Middle East

Yemen crisis: Houthi rebels push into southern areas

Houthi rebels in a pick-up truck in Sanaa, Yemen (6 March 2015) Image copyright Reuters
Image caption The rebels have moved into central, western and southern regions since overrunning the capital last year

Fighters from Yemen's Houthi rebel movement are advancing into southern Yemen, clashing with forces allied to President Abdrabbuh Mansour Hadi.

Rebels and soldiers loyal to Mr Hadi's ousted predecessor reportedly entered the provincial capital of Dhalea and the Red Sea port of Mukha on Tuesday.

Pro-Houthi troops also killed at least four people protesting in and around the third city of Taizz, medics said.

Mr Hadi has called on the Gulf Co-operation Council (GCC) to intervene.

His foreign minister said on Monday that a request was made after warplanes targeted the palace in the southern port city of Aden that has been the president's base since he fled Sanaa last month.

The rebels placed Mr Hadi under effective house arrest when they took full control of the capital in January and declared that a five-member "presidential council" would rule the country.

Shipping lane

On Tuesday, Houthi fighters and soldiers loyal to former President Ali Abdullah Saleh armed with artillery, anti-aircraft guns and machine-guns were battling militiamen and tribesmen loyal to Mr Hadi in Dhalea, security officials and residents said.

Image copyright EPA
Image caption Clashes between anti-Houthi demonstrators and police allied to the rebels erupted in Taizz on Tuesday

The Associated Press cited witnesses as saying the rebels had seized the governor's office.

Dhalea, about 78km (48 miles) east of Taizz, is the capital of a province with the same name and a hotbed of separatists seeking an independent South Yemen.

The rebels also entered Mukha, 88km (54 miles) west of Taizz, the Reuters news agency reported.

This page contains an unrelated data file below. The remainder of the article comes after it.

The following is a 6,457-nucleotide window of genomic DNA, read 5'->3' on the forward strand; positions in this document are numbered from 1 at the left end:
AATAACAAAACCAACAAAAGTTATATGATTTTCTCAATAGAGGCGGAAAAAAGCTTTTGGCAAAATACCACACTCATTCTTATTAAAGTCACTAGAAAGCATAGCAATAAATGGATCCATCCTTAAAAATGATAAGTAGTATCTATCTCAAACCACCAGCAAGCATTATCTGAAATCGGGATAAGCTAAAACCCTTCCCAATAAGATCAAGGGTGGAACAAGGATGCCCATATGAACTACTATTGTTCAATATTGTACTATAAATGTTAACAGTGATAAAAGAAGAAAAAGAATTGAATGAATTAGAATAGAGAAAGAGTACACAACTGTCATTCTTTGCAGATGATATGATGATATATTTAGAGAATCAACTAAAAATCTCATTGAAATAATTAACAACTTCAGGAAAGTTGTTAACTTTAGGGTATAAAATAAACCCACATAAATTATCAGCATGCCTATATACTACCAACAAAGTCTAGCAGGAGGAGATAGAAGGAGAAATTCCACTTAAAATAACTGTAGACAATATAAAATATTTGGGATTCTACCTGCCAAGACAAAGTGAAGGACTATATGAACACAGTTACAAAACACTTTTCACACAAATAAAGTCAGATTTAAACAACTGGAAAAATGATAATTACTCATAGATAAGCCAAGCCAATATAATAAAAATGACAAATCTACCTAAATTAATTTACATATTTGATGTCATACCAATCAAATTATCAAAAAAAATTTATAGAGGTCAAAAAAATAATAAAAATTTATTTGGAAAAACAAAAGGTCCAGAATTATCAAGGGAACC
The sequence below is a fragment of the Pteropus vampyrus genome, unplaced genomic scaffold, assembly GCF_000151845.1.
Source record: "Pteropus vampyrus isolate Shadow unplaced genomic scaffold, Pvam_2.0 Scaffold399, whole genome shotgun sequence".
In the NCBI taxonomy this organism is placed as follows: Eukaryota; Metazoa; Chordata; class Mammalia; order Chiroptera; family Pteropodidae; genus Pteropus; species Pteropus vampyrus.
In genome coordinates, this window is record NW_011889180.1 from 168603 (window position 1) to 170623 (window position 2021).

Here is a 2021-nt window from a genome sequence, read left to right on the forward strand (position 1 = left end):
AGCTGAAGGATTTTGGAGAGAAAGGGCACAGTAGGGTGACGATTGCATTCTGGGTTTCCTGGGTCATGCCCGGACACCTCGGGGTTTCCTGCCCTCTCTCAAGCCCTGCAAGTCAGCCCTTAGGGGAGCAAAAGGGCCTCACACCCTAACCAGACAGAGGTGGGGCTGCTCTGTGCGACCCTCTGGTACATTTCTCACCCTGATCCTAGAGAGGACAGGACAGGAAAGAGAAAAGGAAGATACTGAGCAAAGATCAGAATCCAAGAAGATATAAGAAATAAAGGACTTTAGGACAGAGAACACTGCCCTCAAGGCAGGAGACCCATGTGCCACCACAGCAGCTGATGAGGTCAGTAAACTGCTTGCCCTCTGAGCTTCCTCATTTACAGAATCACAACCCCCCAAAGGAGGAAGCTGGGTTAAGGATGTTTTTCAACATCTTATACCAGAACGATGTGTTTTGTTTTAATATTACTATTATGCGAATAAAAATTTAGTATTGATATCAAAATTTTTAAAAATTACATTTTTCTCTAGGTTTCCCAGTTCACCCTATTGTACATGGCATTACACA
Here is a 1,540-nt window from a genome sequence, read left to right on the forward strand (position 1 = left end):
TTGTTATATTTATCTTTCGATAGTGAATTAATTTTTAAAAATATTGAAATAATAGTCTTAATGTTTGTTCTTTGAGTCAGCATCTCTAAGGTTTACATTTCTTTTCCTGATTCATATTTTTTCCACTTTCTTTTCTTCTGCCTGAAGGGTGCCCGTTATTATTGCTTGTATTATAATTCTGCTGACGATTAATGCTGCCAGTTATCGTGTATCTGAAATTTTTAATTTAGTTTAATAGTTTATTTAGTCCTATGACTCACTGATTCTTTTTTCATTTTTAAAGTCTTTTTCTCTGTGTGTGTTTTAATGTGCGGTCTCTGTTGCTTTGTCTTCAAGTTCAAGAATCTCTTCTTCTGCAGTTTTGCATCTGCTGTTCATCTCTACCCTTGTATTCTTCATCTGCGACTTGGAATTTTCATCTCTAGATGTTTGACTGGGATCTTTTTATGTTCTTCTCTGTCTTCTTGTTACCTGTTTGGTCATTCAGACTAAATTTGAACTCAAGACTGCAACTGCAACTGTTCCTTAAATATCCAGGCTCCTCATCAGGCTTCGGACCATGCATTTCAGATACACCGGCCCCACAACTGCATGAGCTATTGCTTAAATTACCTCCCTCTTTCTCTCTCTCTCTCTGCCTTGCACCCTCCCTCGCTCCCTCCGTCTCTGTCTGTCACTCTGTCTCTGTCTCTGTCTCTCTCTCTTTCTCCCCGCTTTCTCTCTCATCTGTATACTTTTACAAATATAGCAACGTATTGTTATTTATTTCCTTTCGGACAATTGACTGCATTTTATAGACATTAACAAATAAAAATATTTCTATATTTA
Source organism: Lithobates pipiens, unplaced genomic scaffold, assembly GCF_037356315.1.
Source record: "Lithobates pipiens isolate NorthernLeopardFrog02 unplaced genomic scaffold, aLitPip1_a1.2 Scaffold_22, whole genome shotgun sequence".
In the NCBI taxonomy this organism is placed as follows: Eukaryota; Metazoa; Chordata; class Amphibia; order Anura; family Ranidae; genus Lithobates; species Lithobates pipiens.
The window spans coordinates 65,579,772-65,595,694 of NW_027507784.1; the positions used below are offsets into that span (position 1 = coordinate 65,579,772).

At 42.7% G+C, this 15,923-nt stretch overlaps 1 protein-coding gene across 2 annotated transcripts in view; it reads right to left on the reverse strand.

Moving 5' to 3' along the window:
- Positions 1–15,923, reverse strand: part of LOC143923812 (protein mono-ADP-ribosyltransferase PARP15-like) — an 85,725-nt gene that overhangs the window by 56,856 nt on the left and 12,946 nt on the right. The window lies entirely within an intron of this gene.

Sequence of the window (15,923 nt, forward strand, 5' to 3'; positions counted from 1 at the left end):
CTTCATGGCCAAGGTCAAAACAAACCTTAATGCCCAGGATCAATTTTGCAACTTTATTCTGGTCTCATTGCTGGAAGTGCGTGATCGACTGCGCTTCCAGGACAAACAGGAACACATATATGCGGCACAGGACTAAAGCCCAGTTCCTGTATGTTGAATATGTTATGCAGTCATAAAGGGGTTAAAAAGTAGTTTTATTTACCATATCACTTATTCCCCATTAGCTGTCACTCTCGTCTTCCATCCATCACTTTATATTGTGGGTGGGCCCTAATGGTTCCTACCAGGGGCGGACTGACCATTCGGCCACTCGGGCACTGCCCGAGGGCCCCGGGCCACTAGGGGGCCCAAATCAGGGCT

The port is a short drive from the strategically important Bab al-Mandab strait, which connects the Red Sea to the Gulf of Aden and is a vital shipping lane for oil tankers.

In Taizz, which the rebels captured at the weekend, and the nearby village of Turba there were clashes between anti-Houthi protesters and police commandos loyal to Mr Saleh.

Witnesses said the commandos fired live bullets, tear gas and baton rounds at the protesters to disperse them. Medics said at least four people were killed and several others wounded.

Late on Monday, at least 15 rebel fighters and nine pro-Hadi tribesmen were killed in clashes in the central province of al-Bayda, tribal sources told the AFP news agency. Another six tribesmen died in fighting in Marib province, east of Sanaa, the sources said.

'Coup'

The rebel advance comes a day after Yemen's foreign minister revealed in an interview with the Saudi-owned newspaper Asharq al-Awsat that President Hadi had called on the GCC to send its Peninsula Shield force to intervene militarily and prevent the fall of Aden.

Riad Yassin urged the GCC and the United Nations to impose a no-fly zone and ban the use of warplanes from airports and airbases controlled by the Houthis and Mr Saleh.


Yemen - who is fighting whom?

Image copyright EPA

The Houthis: A minority Shia from the north, the group seized control of Sanaa last year and have since been expanding their control.

President Hadi: Backed by military and police loyalists, and by militia known as Popular Resistance Committees, he is trying to fight back against the rebels from his stronghold in the south.

Al-Qaeda in the Arabian Peninsula: Seen by the US as the most dangerous branch of al-Qaeda, AQAP opposes both the Houthis and forces loyal to President Hadi.

Islamic State: A Yemeni affiliate of IS has recently emerged, which seeks to eclipse AQAP.


Saudi Arabia's Foreign Minister Saud al-Faisal meanwhile warned: "If the Houthi coup does not end peacefully, we will take the necessary measures for this crisis to protect the region."

The UN special adviser on Yemen, Jamal Benomar, told the BBC that the Saudis had "good reasons" to be concerned.

But he added: "I don't think any side could win a civil war. No side can win a civil war - the only way forward is negotiation, which implies concession from all sides, which implies also, a compromise."

On Saturday, President Hadi accused the Zaidi Shia-led rebels of mounting "a coup against constitutional legitimacy" and of being a proxy for regional Shia power Iran.

The Houthis' Supreme Revolutionary Committee did not respond directly to the speech, but announced a "general mobilisation" of the armed forces to combat the "dirty war" it said was being waged by Hadi loyalists.

Yemen: Waiting for the war

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